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Awaiting Judgement

One would have thought the law surrounding Part II of the Landlord and Tenant Act, 1954 was settled long ago, but it appears it may not be.

A case surrounding the meaning and effect of the word ‘intends’ within ground (f) of s30(1) of the Act (one of the landlord’s grounds of opposition to the grant of a new tenancy) has hit the headlines for several reasons – one being that it has leapfrogged from the High Court directly to the Supreme Court (S Franses Ltd v The Cavendish Hotel (UKSC 2017/0151).  Heard in that court on 17 October, we await their Lordships’ decisions.

Ground (f) of course states:

“that on the termination of the current tenancy the landlord intends to demolish or reconstruct the premises comprised in the holding or a substantial part of those premises or to carry out substantial work of construction on the holding or part thereof and that he could not reasonably do so without obtaining possession of the holding”.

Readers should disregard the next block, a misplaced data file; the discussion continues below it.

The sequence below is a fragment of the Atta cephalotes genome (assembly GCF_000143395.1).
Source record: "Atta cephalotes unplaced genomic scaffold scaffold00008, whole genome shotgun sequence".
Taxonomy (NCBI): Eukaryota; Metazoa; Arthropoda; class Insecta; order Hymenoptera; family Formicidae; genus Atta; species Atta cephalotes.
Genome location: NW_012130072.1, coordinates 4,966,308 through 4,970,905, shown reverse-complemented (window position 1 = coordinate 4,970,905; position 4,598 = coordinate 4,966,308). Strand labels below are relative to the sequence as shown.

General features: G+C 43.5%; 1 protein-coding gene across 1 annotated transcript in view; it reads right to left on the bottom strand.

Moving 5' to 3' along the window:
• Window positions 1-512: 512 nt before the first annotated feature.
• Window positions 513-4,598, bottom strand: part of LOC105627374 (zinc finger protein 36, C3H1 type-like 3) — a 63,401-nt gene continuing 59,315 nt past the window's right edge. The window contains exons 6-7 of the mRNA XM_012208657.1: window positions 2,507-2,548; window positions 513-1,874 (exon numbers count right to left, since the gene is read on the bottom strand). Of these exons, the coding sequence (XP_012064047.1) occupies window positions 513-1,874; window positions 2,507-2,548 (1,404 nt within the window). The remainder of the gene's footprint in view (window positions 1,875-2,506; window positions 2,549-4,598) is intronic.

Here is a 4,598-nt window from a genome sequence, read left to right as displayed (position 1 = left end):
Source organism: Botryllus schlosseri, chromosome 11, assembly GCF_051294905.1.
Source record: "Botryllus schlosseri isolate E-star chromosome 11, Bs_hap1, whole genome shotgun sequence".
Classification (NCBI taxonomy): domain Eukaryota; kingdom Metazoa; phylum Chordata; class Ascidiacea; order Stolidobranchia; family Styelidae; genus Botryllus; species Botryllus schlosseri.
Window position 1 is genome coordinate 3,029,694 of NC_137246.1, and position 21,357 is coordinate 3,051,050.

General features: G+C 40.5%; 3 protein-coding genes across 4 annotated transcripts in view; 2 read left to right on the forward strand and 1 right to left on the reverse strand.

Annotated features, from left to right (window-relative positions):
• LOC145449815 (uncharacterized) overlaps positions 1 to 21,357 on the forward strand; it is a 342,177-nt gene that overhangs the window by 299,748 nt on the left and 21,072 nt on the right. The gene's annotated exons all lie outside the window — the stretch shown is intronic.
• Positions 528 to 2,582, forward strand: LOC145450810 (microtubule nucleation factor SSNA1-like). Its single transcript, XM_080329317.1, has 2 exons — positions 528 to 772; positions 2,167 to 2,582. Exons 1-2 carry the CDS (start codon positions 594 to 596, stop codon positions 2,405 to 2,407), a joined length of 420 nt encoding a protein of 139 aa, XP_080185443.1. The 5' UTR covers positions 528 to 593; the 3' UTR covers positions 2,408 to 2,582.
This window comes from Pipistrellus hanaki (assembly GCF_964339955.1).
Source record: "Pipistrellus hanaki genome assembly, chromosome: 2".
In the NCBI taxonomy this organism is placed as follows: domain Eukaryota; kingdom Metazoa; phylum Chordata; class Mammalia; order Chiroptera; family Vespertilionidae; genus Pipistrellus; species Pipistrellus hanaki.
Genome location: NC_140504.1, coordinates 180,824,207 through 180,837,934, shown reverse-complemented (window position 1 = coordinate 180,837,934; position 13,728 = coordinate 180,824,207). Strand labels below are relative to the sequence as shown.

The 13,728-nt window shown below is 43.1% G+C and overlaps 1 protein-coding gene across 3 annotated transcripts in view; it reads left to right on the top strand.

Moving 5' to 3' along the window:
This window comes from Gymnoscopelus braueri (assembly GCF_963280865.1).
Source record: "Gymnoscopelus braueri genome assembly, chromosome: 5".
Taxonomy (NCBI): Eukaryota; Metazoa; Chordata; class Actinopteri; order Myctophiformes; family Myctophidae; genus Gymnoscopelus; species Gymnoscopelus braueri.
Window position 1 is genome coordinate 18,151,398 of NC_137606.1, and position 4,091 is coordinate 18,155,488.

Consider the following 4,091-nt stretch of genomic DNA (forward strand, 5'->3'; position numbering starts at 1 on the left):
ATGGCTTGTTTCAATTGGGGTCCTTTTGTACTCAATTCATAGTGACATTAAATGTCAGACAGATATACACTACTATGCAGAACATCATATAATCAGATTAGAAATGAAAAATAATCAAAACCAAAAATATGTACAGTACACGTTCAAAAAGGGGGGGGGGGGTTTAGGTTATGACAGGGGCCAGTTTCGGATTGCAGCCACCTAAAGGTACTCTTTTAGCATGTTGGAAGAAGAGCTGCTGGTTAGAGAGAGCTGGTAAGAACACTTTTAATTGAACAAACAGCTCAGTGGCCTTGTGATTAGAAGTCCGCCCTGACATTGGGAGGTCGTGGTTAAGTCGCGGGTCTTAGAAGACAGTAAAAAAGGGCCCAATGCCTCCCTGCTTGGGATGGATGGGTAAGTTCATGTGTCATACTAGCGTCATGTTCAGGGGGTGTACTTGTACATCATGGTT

It has always been thought and held that the landlord’s intention is simply a question of fact.  In this case, there is no question that the landlord did intend to do substantial works.  Indeed, it gave  an undertaking to the court that it would do the works.

However, the question asked by the Appellant is whether it would make a difference if the landlord only intended to do the works in order to defeat the tenant’s application for a new tenancy?  Has the landlord the requisite intention for the purposes of ground (f)?  The judge at first instance (County Court) and the judge on appeal (High Court) both held that the landlord’s motive for doing the works was separate from the question of its intention and was not relevant.  The question did not go to the Court of Appeal (as the law was settled) but was allowed, as we say above, to go directly to the Supreme Court.

A definite case of ‘watch this space’.

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